My oldest son is sixteen and a junior in high school. The other day we sat down with his college guidance counselor for the first time. Between that meeting and next December stretch months of thinking about college: visiting campuses, deciding where to apply, taking standardized tests, and assembling applications.
My reporting and writing on science, health, learning, parenting and other subjects has appeared in many publications including Newsweek, The New York Times, The Wall Street Journal, Scientific American Mind, Parents, and Redbook. Here are some selected articles ranging from my latest work to a few old favorites.
Having regular conversations is the most significant thing you can do for your children’s development. This is the message of Dr. Dana Suskind’s important and clear-eyed new book, Thirty Million Words: Building a Child’s Brain.
“No matter the language, the culture, the nuances of vocabulary, or the socioeconomic status, language is the element that helps develop the brain to its optimum potential,” writes Suskind, who is the founder and director of the Thirty Million Words Initiative at the University of Chicago.
Since I have also written a book about the importance of language for children’s brains, it’s not surprising that I would champion this one. But this is a particularly opportune moment to be talking about the power of talk.
Will Robeson bounces into the neuroscience lab at the University of Louisville in Kentucky, familiarly calling out to each staff member. He makes his way to a black leather recliner positioned next to a suitcase-sized piece of equipment, with controls and a power supply, that looks like it belongs in a dentist’s office. Above his head, a piece of plastic shaped like a figure eight contains a coil capable of generating a powerful magnetic field.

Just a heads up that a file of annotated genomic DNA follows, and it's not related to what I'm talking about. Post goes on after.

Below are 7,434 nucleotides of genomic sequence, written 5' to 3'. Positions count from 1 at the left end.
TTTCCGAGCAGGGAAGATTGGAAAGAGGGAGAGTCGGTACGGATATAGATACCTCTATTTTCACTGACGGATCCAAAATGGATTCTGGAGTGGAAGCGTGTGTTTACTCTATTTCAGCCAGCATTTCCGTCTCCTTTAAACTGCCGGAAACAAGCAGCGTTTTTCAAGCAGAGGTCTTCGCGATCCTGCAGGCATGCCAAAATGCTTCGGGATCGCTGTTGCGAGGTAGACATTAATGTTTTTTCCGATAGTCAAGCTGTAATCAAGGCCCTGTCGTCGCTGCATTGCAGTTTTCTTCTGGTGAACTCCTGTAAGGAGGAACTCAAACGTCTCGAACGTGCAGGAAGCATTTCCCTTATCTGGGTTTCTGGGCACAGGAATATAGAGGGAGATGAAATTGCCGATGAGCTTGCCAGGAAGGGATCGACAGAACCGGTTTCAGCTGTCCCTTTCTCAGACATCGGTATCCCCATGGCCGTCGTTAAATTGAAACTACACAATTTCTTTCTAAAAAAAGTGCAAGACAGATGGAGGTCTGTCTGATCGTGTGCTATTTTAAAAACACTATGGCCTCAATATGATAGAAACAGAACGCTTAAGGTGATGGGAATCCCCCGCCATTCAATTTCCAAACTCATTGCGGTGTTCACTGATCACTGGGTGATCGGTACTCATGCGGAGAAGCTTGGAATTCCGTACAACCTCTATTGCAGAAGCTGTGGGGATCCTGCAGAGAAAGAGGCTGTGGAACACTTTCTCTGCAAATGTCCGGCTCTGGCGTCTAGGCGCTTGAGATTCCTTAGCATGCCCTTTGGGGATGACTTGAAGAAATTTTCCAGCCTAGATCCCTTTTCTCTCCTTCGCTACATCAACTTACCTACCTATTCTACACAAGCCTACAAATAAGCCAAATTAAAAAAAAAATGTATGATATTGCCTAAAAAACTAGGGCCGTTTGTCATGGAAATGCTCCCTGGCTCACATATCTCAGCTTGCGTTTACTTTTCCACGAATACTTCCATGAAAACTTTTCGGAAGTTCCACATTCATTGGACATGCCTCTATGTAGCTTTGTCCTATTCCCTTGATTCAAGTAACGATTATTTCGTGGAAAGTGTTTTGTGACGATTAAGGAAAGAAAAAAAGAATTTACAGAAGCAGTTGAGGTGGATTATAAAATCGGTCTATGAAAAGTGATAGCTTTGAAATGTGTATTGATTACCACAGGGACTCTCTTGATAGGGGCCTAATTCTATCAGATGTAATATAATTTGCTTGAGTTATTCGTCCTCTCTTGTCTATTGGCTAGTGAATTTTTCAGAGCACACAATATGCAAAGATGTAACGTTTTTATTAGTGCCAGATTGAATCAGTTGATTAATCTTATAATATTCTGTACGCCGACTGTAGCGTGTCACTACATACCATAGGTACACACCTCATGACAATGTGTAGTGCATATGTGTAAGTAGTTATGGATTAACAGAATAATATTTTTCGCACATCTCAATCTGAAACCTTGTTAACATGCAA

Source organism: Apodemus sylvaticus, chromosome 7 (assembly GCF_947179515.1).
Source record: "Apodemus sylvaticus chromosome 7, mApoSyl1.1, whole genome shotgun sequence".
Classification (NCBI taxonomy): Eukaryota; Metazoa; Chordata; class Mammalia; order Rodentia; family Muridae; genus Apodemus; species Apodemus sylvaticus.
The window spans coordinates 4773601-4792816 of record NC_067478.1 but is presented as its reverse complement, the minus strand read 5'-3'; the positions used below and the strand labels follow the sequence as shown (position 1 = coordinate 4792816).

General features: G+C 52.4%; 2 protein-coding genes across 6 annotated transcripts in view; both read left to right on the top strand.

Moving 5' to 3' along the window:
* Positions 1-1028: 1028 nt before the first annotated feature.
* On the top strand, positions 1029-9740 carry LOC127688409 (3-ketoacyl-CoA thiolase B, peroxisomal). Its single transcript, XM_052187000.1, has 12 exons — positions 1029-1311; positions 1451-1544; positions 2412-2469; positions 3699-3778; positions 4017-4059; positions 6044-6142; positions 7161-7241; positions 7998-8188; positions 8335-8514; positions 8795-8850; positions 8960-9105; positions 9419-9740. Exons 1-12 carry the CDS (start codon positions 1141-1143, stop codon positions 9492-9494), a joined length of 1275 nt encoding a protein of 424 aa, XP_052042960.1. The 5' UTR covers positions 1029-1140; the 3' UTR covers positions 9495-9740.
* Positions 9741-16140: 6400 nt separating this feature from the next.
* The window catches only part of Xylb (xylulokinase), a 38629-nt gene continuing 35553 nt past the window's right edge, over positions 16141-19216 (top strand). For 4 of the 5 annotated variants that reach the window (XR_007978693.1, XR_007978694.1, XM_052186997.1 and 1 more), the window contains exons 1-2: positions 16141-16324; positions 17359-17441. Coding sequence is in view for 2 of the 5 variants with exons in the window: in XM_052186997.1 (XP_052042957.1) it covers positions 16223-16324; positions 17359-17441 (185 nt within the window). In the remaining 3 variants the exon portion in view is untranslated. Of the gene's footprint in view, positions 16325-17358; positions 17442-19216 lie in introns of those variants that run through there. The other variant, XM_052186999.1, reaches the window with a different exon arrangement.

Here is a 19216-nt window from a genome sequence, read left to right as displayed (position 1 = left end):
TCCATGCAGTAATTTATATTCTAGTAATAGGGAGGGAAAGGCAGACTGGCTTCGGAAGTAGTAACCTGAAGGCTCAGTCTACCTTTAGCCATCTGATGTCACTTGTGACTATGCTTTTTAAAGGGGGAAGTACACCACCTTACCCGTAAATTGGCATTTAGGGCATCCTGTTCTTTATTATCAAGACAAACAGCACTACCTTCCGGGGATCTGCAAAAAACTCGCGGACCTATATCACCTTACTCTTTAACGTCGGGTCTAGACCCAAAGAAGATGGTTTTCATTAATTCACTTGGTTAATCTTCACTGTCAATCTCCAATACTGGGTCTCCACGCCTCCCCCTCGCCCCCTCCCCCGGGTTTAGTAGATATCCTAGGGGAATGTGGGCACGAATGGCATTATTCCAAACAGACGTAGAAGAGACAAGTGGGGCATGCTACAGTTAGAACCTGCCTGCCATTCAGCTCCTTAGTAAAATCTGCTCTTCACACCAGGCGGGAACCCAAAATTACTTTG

I barreled up the uneven hillside, through the high grass and stinging nettles. A young Holstein crashed along ahead of me. The cow had ducked under the electrified fence as though it were a piece of string and headed down hill to a patch of untouched green. I had to get her back in the pasture, but she was stubborn and surprisingly fast.
I saw my neighbor on the street yesterday. She said “hello” and I said “hello.” No big deal? Wrong. Hello is a simple word and most of us say it and hear it many times each day. Yet each and every time, those two syllables—or even a simple “beep”—set off a process inside the skull as complicated and remarkable in its sequencing and precision as a Beethoven symphony.
IN THE EAR
The design of the human ear may not be streamlined, but it is effective, transforming sound waves into electrical signals the brain can understand. It is also particularly well suited to the human voice; our keenest hearing is usually in the range required to hear speech.